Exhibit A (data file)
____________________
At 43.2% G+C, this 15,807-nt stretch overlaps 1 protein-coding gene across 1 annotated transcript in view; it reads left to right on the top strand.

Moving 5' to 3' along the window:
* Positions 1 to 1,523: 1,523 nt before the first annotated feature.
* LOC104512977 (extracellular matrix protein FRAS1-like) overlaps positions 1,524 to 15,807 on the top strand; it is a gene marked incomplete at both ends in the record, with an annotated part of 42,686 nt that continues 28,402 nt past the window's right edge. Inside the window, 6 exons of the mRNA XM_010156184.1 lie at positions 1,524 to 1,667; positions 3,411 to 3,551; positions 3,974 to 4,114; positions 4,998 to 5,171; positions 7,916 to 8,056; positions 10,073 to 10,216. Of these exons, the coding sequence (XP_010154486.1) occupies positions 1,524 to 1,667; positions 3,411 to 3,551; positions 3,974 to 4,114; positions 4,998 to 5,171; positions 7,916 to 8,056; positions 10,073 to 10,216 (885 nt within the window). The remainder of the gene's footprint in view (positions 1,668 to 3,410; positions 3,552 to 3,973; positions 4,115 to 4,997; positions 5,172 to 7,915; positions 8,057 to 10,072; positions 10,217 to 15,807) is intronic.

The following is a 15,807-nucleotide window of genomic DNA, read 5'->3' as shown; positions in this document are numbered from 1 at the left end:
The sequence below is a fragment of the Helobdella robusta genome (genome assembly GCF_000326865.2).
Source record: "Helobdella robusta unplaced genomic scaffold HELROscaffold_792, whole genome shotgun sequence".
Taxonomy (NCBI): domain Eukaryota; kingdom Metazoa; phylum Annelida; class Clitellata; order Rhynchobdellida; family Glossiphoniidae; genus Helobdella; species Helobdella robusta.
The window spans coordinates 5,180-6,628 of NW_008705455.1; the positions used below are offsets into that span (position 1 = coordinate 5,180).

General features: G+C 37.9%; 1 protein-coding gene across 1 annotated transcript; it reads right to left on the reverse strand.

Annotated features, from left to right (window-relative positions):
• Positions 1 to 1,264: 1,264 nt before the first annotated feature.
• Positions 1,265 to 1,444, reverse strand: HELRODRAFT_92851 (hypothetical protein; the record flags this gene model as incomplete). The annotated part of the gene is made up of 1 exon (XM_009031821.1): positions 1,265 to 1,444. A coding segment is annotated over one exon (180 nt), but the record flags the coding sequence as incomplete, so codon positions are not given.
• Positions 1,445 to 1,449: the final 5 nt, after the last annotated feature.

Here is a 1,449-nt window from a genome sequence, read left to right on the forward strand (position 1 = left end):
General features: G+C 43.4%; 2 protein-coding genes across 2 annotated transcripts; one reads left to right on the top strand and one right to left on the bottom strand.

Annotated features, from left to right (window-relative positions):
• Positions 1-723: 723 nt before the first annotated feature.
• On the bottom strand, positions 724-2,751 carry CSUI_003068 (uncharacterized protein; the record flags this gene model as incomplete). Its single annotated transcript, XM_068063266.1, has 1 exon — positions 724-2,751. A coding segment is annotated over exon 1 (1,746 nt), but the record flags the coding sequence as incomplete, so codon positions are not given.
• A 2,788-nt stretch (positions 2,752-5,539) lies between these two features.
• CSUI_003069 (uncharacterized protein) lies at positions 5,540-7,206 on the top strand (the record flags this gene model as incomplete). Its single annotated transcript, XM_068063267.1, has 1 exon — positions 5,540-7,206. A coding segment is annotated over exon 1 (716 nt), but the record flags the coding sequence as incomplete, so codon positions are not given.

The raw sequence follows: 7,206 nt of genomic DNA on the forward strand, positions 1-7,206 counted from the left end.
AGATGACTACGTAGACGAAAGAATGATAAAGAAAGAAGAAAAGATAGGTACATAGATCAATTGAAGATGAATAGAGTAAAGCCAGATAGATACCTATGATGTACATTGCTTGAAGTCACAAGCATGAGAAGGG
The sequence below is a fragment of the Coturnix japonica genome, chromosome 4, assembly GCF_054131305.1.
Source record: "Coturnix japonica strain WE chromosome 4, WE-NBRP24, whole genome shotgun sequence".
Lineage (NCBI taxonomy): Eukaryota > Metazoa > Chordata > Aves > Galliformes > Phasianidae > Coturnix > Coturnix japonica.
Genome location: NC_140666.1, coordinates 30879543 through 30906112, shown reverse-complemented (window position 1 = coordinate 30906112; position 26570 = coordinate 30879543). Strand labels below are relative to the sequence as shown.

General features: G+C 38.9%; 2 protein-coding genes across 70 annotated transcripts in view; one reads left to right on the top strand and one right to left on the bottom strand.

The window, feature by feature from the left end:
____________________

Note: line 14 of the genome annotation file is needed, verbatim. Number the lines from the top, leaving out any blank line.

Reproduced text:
• Positions 1,445 to 1,449: the final 5 nt, after the last annotated feature.